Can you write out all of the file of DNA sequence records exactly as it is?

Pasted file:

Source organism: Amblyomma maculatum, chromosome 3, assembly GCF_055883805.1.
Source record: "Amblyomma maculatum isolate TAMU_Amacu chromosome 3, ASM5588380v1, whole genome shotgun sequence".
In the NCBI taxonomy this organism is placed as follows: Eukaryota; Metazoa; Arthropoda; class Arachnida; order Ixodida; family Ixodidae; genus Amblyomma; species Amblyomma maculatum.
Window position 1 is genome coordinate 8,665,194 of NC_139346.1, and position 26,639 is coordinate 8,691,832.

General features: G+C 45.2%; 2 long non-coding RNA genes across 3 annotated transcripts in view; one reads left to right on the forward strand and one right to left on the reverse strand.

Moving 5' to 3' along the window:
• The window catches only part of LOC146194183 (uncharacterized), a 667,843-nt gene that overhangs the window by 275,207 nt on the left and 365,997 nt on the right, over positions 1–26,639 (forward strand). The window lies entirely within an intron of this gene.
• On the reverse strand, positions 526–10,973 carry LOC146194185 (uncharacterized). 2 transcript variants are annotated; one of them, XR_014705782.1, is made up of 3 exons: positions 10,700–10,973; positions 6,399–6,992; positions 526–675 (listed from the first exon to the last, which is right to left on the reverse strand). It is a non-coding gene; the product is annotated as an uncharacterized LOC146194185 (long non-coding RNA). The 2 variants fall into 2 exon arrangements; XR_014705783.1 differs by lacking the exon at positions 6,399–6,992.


Source organism: Amblyomma maculatum, chromosome 3, assembly GCF_055883805.1.
Source record: "Amblyomma maculatum isolate TAMU_Amacu chromosome 3, ASM5588380v1, whole genome shotgun sequence".
In the NCBI taxonomy this organism is placed as follows: Eukaryota; Metazoa; Arthropoda; class Arachnida; order Ixodida; family Ixodidae; genus Amblyomma; species Amblyomma maculatum.
Window position 1 is genome coordinate 8,665,194 of NC_139346.1, and position 26,639 is coordinate 8,691,832.

General features: G+C 45.2%; 2 long non-coding RNA genes across 3 annotated transcripts in view; one reads left to right on the forward strand and one right to left on the reverse strand.

Moving 5' to 3' along the window:
• The window catches only part of LOC146194183 (uncharacterized), a 667,843-nt gene that overhangs the window by 275,207 nt on the left and 365,997 nt on the right, over positions 1–26,639 (forward strand). The window lies entirely within an intron of this gene.
• On the reverse strand, positions 526–10,973 carry LOC146194185 (uncharacterized). 2 transcript variants are annotated; one of them, XR_014705782.1, is made up of 3 exons: positions 10,700–10,973; positions 6,399–6,992; positions 526–675 (listed from the first exon to the last, which is right to left on the reverse strand). It is a non-coding gene; the product is annotated as an uncharacterized LOC146194185 (long non-coding RNA). The 2 variants fall into 2 exon arrangements; XR_014705783.1 differs by lacking the exon at positions 6,399–6,992.